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I read philosophy, and so often is Homer referenced as giving extraordinary accounts of Greek Mythology, and it seems that he might as well be the standard for the gospel. Do his books delve deep into the lore of the gods? If one were to learn about Greek Mythology, would reading Homer alone be sufficient?

I must admit that I read his Odyssey as a teenager, but remember almost nothing of it except the central plot.

  • The first account of Greek myths we have, in fact. Consider Homer more as one of the 3 greatest tragedists Earth ever bore with Shakespeare and Racine. Hesiod is much more complete than Homer in that regard, and certainly not a writer to ignore. – Gibet Feb 27 '18 at 5:26
  • Possible duplicate of What are good sources to introduce people to mythology? – Ouroboros Mar 1 '18 at 14:18
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    While it's true some (myself included) consider the last line of the Iliad the saddest passage all of human verse (roughly, "And thus was was the funeral of Hector, the breaker of horses."), but when we're talking Tragedians, we usually restrict this to the dramatists, Aeschylus, Sophocles and Euripides. – DukeZhou Mar 1 '18 at 18:51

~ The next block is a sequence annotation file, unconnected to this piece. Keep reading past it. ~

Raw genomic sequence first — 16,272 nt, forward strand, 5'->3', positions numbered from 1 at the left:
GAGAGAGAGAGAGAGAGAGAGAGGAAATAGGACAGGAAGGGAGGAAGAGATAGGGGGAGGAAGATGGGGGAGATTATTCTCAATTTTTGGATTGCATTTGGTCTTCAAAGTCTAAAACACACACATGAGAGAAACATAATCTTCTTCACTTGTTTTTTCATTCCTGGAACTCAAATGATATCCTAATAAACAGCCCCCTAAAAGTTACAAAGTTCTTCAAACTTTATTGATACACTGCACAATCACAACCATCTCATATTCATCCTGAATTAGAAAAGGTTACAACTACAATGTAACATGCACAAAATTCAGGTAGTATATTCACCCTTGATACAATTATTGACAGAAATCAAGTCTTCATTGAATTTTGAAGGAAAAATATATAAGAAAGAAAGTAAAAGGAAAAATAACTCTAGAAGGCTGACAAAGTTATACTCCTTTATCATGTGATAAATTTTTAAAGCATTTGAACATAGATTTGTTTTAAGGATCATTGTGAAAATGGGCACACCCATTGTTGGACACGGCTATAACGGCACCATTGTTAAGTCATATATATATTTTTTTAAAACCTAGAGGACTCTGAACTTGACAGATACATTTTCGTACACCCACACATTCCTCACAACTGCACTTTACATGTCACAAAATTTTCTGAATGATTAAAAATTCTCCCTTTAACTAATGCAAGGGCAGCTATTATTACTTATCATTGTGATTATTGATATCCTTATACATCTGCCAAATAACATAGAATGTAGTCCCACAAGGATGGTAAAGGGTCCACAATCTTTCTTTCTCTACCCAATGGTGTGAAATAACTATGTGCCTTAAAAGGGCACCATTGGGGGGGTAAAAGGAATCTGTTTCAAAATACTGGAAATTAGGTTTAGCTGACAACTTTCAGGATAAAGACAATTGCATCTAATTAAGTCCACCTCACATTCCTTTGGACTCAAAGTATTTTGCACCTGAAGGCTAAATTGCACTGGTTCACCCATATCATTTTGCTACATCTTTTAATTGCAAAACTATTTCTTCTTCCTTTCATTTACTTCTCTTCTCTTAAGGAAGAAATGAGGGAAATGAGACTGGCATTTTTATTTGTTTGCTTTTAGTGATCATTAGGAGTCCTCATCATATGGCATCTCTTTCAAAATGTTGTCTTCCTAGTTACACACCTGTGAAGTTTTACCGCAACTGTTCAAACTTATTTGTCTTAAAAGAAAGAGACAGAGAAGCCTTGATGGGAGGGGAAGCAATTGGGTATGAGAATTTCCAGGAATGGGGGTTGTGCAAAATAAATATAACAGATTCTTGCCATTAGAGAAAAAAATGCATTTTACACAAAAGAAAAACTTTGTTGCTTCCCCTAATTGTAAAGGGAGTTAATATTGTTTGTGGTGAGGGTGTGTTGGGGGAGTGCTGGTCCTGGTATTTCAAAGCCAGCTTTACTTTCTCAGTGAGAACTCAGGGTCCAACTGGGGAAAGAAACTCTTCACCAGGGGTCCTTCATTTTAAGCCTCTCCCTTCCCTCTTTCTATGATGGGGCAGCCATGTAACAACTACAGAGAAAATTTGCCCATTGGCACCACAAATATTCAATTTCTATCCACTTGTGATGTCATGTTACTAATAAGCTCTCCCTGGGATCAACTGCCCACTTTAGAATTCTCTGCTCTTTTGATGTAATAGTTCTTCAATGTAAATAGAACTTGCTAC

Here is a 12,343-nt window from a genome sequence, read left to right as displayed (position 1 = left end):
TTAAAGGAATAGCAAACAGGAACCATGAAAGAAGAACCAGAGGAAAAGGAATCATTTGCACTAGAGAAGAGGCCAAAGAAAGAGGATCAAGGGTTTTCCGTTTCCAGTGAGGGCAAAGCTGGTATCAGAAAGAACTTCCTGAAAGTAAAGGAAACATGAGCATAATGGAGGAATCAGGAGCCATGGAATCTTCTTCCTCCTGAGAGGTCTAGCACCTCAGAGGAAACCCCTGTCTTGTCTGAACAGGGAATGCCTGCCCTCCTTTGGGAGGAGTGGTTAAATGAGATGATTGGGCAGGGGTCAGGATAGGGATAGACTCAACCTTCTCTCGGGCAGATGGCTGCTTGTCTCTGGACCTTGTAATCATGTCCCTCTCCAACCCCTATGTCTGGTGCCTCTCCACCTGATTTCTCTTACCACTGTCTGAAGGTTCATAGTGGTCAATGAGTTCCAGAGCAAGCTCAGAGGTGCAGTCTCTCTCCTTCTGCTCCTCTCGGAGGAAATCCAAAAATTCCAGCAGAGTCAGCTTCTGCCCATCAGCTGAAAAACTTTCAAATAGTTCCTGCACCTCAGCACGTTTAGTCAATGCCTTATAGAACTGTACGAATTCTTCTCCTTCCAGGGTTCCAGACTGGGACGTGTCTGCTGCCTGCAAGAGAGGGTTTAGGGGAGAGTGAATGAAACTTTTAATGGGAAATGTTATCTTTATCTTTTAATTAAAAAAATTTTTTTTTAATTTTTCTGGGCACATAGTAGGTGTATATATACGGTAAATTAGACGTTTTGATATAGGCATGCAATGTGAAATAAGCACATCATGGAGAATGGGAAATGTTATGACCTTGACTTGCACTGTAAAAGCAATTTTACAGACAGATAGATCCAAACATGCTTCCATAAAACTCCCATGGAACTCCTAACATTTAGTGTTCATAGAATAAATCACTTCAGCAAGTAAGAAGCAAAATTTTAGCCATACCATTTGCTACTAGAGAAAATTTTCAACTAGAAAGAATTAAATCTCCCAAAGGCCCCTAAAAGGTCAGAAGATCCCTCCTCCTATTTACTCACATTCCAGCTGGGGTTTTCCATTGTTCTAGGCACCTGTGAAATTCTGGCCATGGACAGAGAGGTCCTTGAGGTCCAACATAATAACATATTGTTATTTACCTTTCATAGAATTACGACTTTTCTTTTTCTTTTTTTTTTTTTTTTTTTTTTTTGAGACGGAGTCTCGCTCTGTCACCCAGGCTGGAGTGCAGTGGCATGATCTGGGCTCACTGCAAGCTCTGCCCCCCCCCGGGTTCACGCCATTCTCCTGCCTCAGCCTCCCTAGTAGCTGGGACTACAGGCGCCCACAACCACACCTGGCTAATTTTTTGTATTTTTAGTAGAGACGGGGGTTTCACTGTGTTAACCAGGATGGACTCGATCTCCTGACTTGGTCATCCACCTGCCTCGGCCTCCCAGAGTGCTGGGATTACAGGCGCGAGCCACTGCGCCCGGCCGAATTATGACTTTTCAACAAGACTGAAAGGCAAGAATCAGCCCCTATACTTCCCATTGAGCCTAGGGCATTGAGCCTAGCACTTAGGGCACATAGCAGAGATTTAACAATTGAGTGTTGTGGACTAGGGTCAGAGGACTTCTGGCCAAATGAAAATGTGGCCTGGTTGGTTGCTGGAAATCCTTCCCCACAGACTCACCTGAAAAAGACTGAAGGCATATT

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Great question. Homer is definitely the place to start, but fuller understanding requires the Greek dramatists, Aeschylus, Sophocles, and Euripides, who were commenting on, and extending, Homer. (Euripides, in particular, was quite incisive in his deconstriction of the events surrounding the Trojan War. The Trojan Women is still generally considered the greatest anti-war play of all time, without any notable successor until Brecht's Mother Courage and her Children.)

  • In terms of general survey, you probably want to start with:

The Theogony of Hesiod

The Bibliotheca of Apollodorus (aka pseudo-Apollodorus)

The Metamorphosis of Ovid (aka P. Ovidius Naso)

Ovid is especially important in a literary sense per his influence, most notably of Shakespeare.

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